One of the things I love about doing the photobooth, and not roaming photos, is that I can turn the space into whatever I want to be. We’ve been saving this backdrop for a while because it never seemed right for any of the parties we were doing. Barring any candy raves, I thought it was just too garish for an event where everybody was dressed up in mute-colored club clothes, but I think it works perfectly as a lush forest for magical creatures to frolic in.
The way we lit it, it kind of looks like the party was thrown in a clean, brightly lit room, as opposed to a dank basement in Humboldt Park. Not just any basement, mind you, but one of my favoriteÂ dank basements, that I keep finding myself returning to under different circumstances. It isn’t one of those constantly revolving spaces, that’s always got a different group of kids living there, throwing events (see: 21st and Kedzie, Walnut and Wolcott, the Congress Theatre storefronts and the lofts above Lubinski Furniture), at least as far as I can tell. It’s just a place. In 2006, some of the Riot Fest guys threw an after party there for the Hideout Block party, and it was full of young record company executives in suits standing next to bike messengers pissing in the alley. Four years before that, it was a punk house that looked kind of like the Batcave… there were giant pieces of furniture built by a performance artist who lived there, oversized Siberian Huskies happily running around, and a bank of computers wired together that looked like the war room in an 80s political thriller. And now it’s the Flopsy Tea House.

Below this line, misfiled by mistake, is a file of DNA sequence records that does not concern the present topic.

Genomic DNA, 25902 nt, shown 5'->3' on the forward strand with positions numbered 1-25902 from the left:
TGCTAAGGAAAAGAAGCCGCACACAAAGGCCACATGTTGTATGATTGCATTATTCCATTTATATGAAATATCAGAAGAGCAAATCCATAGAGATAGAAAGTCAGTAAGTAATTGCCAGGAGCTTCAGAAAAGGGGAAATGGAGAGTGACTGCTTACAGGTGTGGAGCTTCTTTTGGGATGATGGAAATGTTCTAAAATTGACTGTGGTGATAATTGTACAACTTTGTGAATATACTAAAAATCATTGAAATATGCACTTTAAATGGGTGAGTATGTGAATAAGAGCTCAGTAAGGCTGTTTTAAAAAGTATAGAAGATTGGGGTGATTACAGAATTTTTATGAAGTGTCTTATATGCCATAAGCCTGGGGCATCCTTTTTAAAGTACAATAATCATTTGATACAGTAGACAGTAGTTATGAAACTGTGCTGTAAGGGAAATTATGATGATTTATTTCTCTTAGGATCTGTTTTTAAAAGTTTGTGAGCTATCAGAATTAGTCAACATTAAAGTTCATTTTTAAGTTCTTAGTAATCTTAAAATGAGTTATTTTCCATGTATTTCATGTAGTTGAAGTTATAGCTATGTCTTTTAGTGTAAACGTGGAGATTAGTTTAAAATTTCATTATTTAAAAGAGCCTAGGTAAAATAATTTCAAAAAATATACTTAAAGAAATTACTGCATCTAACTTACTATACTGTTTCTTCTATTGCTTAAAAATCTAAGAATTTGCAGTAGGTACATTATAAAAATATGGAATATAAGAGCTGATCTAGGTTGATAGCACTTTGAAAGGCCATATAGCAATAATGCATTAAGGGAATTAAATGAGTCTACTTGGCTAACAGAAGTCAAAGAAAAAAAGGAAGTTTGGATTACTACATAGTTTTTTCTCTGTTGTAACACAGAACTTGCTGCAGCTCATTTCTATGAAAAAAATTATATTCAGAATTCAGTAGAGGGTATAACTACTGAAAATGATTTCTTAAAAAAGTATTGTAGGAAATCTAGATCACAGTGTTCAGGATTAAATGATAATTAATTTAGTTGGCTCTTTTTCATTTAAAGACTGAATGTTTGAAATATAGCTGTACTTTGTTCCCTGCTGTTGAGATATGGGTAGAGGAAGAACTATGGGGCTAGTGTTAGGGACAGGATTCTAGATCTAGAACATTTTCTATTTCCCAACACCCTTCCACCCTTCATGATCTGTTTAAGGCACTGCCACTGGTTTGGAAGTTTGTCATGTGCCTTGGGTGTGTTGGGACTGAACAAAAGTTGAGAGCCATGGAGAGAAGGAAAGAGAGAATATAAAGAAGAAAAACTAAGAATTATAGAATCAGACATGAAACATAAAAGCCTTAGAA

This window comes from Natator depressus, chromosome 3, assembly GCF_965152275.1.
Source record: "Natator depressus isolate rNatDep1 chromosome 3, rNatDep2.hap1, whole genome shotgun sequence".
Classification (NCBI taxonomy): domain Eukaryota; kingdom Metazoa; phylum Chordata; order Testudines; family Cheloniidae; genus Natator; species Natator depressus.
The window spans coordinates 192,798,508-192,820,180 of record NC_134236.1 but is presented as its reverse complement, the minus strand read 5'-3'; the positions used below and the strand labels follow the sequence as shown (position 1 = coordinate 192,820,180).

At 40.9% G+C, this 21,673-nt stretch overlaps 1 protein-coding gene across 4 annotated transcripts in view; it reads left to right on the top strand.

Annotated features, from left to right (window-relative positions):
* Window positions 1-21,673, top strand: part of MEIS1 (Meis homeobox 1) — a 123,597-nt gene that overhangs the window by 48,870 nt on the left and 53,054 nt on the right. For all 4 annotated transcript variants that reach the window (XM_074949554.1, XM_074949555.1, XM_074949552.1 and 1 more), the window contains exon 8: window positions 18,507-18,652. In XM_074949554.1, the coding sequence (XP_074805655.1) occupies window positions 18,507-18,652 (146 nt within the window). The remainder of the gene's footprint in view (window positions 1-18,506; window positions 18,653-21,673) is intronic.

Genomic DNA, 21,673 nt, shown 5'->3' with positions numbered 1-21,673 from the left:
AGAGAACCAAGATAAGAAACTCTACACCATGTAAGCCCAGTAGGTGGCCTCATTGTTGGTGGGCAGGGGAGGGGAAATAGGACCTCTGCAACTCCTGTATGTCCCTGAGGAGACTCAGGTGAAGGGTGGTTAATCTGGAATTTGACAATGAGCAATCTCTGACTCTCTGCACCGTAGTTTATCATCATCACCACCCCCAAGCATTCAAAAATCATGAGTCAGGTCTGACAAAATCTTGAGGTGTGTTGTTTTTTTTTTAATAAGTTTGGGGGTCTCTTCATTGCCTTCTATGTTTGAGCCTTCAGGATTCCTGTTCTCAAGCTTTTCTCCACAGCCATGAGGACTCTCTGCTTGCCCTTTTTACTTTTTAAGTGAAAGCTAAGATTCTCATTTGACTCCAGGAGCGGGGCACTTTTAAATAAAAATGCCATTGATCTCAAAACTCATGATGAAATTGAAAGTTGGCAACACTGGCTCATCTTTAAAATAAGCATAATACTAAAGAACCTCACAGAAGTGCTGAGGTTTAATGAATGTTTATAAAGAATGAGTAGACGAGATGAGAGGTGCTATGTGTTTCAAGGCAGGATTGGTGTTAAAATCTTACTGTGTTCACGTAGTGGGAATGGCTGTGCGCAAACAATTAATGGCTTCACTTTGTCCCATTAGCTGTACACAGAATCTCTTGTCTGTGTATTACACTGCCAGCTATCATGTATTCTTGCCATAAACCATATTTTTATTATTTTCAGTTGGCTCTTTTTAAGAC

Of course it’s not a house, and as far as I know it doesn’t serve tea, but if Magical Creatures was any indication of what the kids who run the space are capable of, I hope I can break my routine and come back before 2014. Magical Creatures was a benefit for IDA, short for Idyll Dandy Arts, a community that has been developing over the last 16 years in rural Tennessee, with the goal of “to shar[ing] and teach[ing] skills which are often not accessible to the GBLTQ communities” (i.e. farming, construction, shit that’ll help you survive the major revolutions and minor apocalypses). For what it’s worth, everyone I know who visited came back with a sunnier perspective on , one that lasted for months before the soul crushing heartbreaks and banalities of day-to-day life in the city started to chisel away at.
As far as the party, it was somewhere between a circus and a variety show. There were bands, djs, and clowns. Miss Bea Haven came out with a set of classic, old school burlesqueÂ and the notorious Cabaret of the Nameless did continued to mine the field of performance art, hardcoreraunch, and John Waters-esque cutesy kitsch that they do so well. Some of the performances suffered from poor amplification and wandering attentions as the long list of acts played out, but there was a huge crowd throughout the night, and when the DJs came on to turn it into a dance party proper, the room exploded. Lots of juking. Lots of making out. Some more-than-making-out. Crazy sexual energy.
Check out the full set of pics from the night below.